In a section of her 1971 article ‘Surprise Catch from Pier 18’ that bears the subheader ‘So, Ho!’, thus underscoring the pioneering spirit of those living in the area, art critic Grace Glueck reported that artists had recently won the right to the legal residency of loft buildings in Soho, which had previously been zoned exclusively for manufacturing: ‘“The city finally said, ‘okay, live there’”, says Doris Freedman, chairman for Citizens for Artist Housing.’23 In order to live legally in Soho, artists had to register with the Department of Cultural Affairs.24 This strange process – the official sanctioning of an avant-garde lifestyle – was a contradiction that Matta-Clark may have appreciated in the development of his ideas on the non-u-ment. Jane Crawford, Matta-Clark’s wife, recalled how her ‘building had no heat during the weekend, so we froze in the winter’, stating further that:
We often had to put in our own plumbing and electrical wiring, which likely could not meet the legal requirements of the residency codes, but it did provide artists with work – like Gordon, who did the construction … There was kind of an underground telephone warning system if a building inspector was seen in the neighbourhood, giving us time to camouflage our living space.25
Such descriptions reveal Soho’s history as a once-thriving manufacturing space and its vibrancy as a centre of creative (but decidedly non-commercial) activity, conditions that made it a perfect non-u-mental setting.
As Matta-Clark activated the walls of 112 Greene Street with Walls Paper, transformed lofts into liveable spaces and restaurants into performative gatherings, he was actively repurposing the grand ruins of a previous economic structure as a site for the ritual of artistic practice. It is ironic, therefore, that through the refurbishing of previously forgotten spaces, the lofts of Soho became economically valuable again, and the real estate developers eventually came to claim them. Urban sociologist Sharon Zukin described this shift in 1982: ‘Lofts changed from sites where production took place to items of cultural consumption’.26 112 Greene Street eventually became an official ‘alternative space’ and the cultural activity taking place in Soho returned the neighbourhood to the economic forces of real estate, thereby destroying its non-u-mentality.
Art historian and critic RoseLee Goldberg has stated that for a while, however, ‘there was a sense of ownership of downtown that the creative community had this very special, almost secret place that was separate from the rest of New York. It was cheap rent that made the expansiveness of this community possible, and it would almost entirely shape the aesthetics of the next thirty years. It was the first time that galleries looked like an artist’s loft and vice versa.’27 Loft spaces facilitated the mixing of disciplines, able to accommodate broader ideas of exhibition and performance. It cannot be taken as mere coincidence that the artist’s live/work loft environment eventually trickled into the museum world. A space like Tate Modern in London (fig.6) – a power station built in the 1940s and converted at the end of the twentieth century to house modern and contemporary art – is entirely appropriate for the display of work by 1970s artists who occupied ex-industrial spaces that fulfilled the twin requirements of affordability and flexibility.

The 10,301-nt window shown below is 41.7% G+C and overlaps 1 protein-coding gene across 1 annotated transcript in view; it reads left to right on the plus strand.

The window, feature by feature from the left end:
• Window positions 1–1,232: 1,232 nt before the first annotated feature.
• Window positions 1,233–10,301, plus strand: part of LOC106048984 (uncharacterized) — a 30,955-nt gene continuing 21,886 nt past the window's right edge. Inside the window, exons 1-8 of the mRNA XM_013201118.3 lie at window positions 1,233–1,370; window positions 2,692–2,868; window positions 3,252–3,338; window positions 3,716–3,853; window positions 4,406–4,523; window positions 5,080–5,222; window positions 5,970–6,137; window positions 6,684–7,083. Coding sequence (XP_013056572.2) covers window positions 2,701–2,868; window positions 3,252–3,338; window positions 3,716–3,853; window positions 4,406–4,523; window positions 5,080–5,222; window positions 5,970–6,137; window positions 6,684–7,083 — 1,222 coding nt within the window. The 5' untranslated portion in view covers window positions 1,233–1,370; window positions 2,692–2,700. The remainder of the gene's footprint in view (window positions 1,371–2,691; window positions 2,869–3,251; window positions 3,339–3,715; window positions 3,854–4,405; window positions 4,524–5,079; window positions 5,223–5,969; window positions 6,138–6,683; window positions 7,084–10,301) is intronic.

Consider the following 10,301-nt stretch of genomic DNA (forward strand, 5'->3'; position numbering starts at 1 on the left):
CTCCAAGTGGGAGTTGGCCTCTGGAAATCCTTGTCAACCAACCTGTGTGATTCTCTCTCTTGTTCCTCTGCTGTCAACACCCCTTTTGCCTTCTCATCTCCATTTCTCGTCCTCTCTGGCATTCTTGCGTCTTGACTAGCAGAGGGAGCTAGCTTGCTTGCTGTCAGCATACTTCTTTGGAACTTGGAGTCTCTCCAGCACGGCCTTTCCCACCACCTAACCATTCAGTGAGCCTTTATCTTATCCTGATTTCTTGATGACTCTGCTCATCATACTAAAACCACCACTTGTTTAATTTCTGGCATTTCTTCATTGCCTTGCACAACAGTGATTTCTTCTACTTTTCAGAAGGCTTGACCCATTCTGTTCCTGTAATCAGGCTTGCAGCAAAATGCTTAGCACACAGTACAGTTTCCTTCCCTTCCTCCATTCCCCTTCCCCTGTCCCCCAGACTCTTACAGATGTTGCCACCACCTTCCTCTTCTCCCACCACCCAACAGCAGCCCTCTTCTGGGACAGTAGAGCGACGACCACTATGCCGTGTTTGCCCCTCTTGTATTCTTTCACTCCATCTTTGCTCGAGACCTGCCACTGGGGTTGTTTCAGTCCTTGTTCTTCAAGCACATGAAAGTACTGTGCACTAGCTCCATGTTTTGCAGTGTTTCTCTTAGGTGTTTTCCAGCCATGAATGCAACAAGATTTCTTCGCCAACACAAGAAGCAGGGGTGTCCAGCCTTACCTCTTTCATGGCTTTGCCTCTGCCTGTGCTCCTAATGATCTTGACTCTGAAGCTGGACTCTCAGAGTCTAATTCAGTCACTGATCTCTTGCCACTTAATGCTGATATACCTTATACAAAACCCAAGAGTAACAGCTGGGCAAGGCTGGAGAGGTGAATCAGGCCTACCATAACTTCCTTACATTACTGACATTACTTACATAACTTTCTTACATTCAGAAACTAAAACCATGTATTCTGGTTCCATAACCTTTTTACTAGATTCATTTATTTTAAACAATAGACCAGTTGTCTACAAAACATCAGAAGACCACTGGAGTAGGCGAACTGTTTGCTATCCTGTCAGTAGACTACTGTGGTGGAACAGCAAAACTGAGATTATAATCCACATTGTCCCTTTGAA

Living and working in Soho during the 1970s was initially a way to participate in the art world without the necessity of selling what was then unsellable work. In an issue of Time from 1970, alongside an article singing the praises of the bohemian environment fostered by Soho’s nineteenth-century industrial spaces, is a piece on the Metropolitan Museum of Art’s exhibition of nineteenth-century American period rooms – parlours featuring ornate furniture that exhibited a ‘shameless relish for the lives of the very rich’.28 There could not be a more succinct way to describe the diverse legacy of the nineteenth century. While its industrial infrastructure was being reclaimed to form open-ended spaces for an avant-garde that eschewed the object, its drawing rooms were meticulously remade in the halls of one of the most prestigious museums in the United States.
Matta-Clark was aware of these kinds of institutional intrusion: ‘even though my work has always stressed an involvement with spaces outside the studio-gallery context, I have put objects and documentation on display in gallery spaces. All too often there is a price to pay due to exhibition conditions; my kind of work pays more than most just because the installation materials end up making a confusing reference to what was not there.’29 As Matta-Clark recognised, the exhibition format and its designated space for display rewrites work on its own terms. Like the situationists whom he admired, Matta-Clark’s work – coming at the intersection between architecture, installation, sculpture, performance, film, photography and cuisine – does not lend itself well to museum display.30 The result sometimes re-inscribes the very spectacle that the artist intended to undermine.
Tate Modern’s massive Turbine Hall recalls the industrial scale that the artists of Soho occupied. When the building opened in 2000, it exemplified the ways in which industrial structures could be repurposed for art on an institutional – and colossal – scale. A 2001 article by John Loughery on museums at the turn of the twenty-first century worried over the possibility that architecture could overpower art in these contexts: ‘What it all comes down to is this: art is fragile, architecture is not’.31 Yet Matta-Clark’s work disrupts these kinds of binaries, subverting the tropes of architecture. Walls Paper in particular exposes the shifting terrain of cities, delicately articulating the tension between architecture and ruin, and intervening in the space between the shiny spectacle of capital and its eventual, inevitable decay.